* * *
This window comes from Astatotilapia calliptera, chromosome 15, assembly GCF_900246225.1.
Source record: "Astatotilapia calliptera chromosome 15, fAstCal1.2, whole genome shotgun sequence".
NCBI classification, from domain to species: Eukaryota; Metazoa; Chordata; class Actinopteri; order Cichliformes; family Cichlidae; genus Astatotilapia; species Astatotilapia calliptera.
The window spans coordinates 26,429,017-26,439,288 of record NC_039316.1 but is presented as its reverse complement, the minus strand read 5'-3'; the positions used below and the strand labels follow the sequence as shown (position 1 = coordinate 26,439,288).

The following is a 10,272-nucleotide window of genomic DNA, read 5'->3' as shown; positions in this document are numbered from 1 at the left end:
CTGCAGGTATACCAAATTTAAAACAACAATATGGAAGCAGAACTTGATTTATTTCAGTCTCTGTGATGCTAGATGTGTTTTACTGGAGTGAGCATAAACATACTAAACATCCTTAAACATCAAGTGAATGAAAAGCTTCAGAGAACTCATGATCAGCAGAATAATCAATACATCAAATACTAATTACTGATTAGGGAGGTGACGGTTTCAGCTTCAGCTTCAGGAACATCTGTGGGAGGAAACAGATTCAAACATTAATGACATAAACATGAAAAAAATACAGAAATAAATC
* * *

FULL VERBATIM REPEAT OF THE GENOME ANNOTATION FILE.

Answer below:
This window comes from Astatotilapia calliptera, chromosome 15, assembly GCF_900246225.1.
Source record: "Astatotilapia calliptera chromosome 15, fAstCal1.2, whole genome shotgun sequence".
NCBI classification, from domain to species: Eukaryota; Metazoa; Chordata; class Actinopteri; order Cichliformes; family Cichlidae; genus Astatotilapia; species Astatotilapia calliptera.
The window spans coordinates 26,429,017-26,439,288 of record NC_039316.1 but is presented as its reverse complement, the minus strand read 5'-3'; the positions used below and the strand labels follow the sequence as shown (position 1 = coordinate 26,439,288).

The following is a 10,272-nucleotide window of genomic DNA, read 5'->3' as shown; positions in this document are numbered from 1 at the left end:
CTGCAGGTATACCAAATTTAAAACAACAATATGGAAGCAGAACTTGATTTATTTCAGTCTCTGTGATGCTAGATGTGTTTTACTGGAGTGAGCATAAACATACTAAACATCCTTAAACATCAAGTGAATGAAAAGCTTCAGAGAACTCATGATCAGCAGAATAATCAATACATCAAATACTAATTACTGATTAGGGAGGTGACGGTTTCAGCTTCAGCTTCAGGAACATCTGTGGGAGGAAACAGATTCAAACATTAATGACATAAACATGAAAAAAATACAGAAATAAATC